And Her Name Was Rugby

La Barette. I’m not talking about the hair clip or the barretta — the square cap worn by clergy men.

Instead I’m referring to a type of rugby played by women in France in the 1920s. As opposed to 7s, it was 10 players on each side and instead of tackling there was tough blocking.

I’ve found that for women, rugby was played behind “closed doors” in the 19th century and likely in Ireland.1 But it did not surprise me that the lady ruggers, as with most sports predominately played by men, were not met with full support.

However, I was surprised when one night of late searching (read: procrastination) I came across a collection of photos from Frédéric Humbert’s Flikr account and his website — www.rugby-pioneers.com. They captured a time when women in France were playing barette and how society editorialized — perhaps sensationalized — the sport.

With Frédéric’s permission I’ve shared some of those images here with you. And since you’re my captive audience, I’ll also share what I find striking about each image. I invite you to tell me which image you like best too!


Fabien Fabiano “rugby féminin” in Fantasio 1924

Fabiano "rugby féminin" in Fantasio 1924

With the help of Google Translate and my one semester of high school French, I believe the illustration says the following: “‘Press on through the melee,’ shouted the Captain. But as his friend looks she is again a beauty.”

First what an awesome word — melee. “It refers to disorganized close combat involving a group of fighters.”2

To the outsider I’m sure rugby, especially the scrum or ruck, may look disorganized. And I have to wonder if Fabiano is either making fun of our Captain as she is applying lipstick while the other team has won the ball showcasing her as a poor athlete or highlighting a societal view of how women should always strive to be feminine.

Or both.

Erotic Rugby by Armand Vallée

Erotic Rugby c1930

This piece may be one of my favorites. Barette is supposed to be solely tough blocking but this illustration shows full on tackling. And as a result of said tackling the women are exposing their bottoms and as with the player with the ball she has one breast fully exposed. Yet she cannot be bothered to cover herself or she’ll risk losing the game for her team. She’s the antithesis of Fabiano’s “Captain.”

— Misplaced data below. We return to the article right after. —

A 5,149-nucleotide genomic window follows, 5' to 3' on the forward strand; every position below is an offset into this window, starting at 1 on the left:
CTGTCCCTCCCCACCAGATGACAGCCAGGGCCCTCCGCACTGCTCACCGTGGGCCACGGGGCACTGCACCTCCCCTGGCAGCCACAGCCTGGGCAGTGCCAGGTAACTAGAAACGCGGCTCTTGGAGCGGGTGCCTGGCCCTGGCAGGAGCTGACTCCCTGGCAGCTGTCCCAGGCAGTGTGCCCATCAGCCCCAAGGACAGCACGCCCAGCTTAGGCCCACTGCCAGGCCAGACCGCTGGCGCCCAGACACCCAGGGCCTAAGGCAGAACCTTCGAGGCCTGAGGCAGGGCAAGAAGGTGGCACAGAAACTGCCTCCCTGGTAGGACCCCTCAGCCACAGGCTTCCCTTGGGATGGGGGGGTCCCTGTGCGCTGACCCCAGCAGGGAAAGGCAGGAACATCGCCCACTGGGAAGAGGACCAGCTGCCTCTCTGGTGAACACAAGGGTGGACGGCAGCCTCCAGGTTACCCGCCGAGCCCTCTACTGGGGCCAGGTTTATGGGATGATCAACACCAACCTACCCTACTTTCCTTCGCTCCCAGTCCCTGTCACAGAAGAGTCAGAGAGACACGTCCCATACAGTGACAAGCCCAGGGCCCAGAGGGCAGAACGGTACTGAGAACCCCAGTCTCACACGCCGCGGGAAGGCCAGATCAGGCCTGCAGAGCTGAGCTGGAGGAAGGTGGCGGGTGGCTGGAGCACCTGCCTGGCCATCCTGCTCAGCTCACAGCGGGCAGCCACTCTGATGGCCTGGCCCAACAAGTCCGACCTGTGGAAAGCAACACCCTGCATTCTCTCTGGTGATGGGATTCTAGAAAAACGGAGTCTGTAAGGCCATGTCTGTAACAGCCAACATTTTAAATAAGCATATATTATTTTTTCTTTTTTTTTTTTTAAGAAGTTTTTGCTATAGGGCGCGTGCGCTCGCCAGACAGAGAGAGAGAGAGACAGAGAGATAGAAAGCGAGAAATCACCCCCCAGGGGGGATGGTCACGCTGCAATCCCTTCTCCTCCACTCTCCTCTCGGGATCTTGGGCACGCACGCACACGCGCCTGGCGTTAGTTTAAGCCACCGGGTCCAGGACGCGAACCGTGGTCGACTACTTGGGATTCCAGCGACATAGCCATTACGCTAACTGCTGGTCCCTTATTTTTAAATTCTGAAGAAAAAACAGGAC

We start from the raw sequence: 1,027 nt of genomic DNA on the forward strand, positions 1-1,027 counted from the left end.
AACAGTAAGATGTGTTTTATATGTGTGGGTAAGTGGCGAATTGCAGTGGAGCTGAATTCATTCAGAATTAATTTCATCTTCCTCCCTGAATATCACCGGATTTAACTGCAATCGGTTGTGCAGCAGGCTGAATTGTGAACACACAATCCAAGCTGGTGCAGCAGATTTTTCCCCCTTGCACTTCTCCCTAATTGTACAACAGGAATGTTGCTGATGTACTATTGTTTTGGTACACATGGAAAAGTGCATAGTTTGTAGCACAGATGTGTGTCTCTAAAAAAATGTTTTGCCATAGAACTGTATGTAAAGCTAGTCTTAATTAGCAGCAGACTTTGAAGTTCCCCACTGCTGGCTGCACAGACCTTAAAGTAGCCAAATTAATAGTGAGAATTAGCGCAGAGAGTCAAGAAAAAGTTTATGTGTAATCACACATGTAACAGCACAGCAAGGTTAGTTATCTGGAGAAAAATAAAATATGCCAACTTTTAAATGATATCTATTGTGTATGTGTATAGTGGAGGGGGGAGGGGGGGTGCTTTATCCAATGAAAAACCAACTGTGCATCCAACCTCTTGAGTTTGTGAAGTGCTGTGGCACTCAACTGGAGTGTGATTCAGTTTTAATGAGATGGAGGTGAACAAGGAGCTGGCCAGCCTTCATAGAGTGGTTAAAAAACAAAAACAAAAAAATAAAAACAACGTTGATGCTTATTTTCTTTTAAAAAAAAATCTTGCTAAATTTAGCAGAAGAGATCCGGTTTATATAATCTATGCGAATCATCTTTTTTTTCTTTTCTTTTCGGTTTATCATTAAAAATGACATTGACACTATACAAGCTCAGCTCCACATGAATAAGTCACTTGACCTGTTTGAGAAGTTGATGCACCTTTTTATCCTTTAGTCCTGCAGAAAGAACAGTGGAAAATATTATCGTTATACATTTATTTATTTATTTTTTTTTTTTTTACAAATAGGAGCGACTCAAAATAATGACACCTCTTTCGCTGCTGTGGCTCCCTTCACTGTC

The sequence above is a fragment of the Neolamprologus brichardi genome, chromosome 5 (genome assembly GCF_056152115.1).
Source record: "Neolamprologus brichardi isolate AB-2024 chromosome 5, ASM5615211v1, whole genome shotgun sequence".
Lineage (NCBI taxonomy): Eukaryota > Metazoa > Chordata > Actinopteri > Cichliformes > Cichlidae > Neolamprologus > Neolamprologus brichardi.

Something about this image is savage and it thrills me.

The title suggests that the game is “erotic” but only the women in the stands are “aroused.” Some are whooping for the team (or perhaps for women sports), others are leaning in for a better look and some appear to be in awe. The men in attendance are stoic and not amused.

I find humor in this image as I wonder how many men have secretly and not-so-secretly fantasized about cat fights between women turning in to something more. To quote Jerry Seinfield: “Men think if women are grabbing and clawing at each other, there’s a chance they might somehow, you know… kiss.”

Apparently, not the men pictured here.

Fémina Sport à Bordeaux en 1923

Theuriet scuf femina

Courtesy of Google Translate: “The coach and referee Mr. Andrew Theuriet framed by the captain of the Cadets of Gascony and Dubarry Miss Femina Sport captain, Miss Curabet.”

André Theuriet was an Olympic swimmer and participated in 1908 Olympics in London in freestyle swimming. He was two-time finalist in the rugby championship in France in 1911 and 1913. He was also the co-founder of the first school of rugby in France established in 1924.

This picture was taken as part of a match in Bordeaux in 1923.3

Despite Theuriet’s many accomplishments the women have larger smiles and I would go so far as to say that these women may have been beaming with pride to be pictured with him but moreso for what they represented as women athletes.

Hirondelles v Lille 1924

Hirondelles v Lille 1924

I believe, again thanks to Google Translate, this caption says the following: “A Regional Barette Match at Elizabeth Stadium/Femina-Swallows beat Lille Rugby Club by 20 points to 0. We see a Parisian on the offensive that threw the disturbance to the Lille.”

Um, ok, so that last bit doesn’t quite make sense but the jist is that the Lille Rugby Club got stomped this game. I also like the juxtaposition of this photograph to Vallée’s illustration. No roaring fans to be found in the seats and no disrobed lady ruggers on the field.

Les Sportives | Journal Illustre Feminin

Women Barette / Rugby in France Lille Athletic Club 1924

Here the Lille Rugby Club is pictured in an illustrated newspaper dedicated to women’s sports. They are described as valiant. I would say that any player who decides to play rugby is “adventurous” — one of the synonyms but these women were certainly “bold” as I’m sure they must have received a lot of criticism for choosing a sport that isn’t feminine.

Women’s Sports Federation of France

championnat barette 1928 back

The Fédération Française Sportive Féminine (FFSF) was founded by Alice Milliat in 1921 “in response to the refusal of the IAAF [International Olympic Committee] to include women’s track and field athletics events in the 1924 Olympic Games.”4

Milliat was “met with a deadlock of several leaders including that of Baron de Coubertin, vehemently opposed to women’s sports.”5

Vehemently opposed — the words make my skin crawl. I admire Milliat for finding her own way and I’m sure the Barette champions who received this were also proud of their combined achievements.

If you have been as enthralled with all this as I have, please watch this video of “Barette / Women Rugby in 1928″.


References

  1. Women’s Rugby Union | Wikpedia
  2. Melee | Wikpedia
  3. André Theuriet | AmadilloPhoto
  4. Alice Milliat | Wikpedia
  5. Alice Milliat
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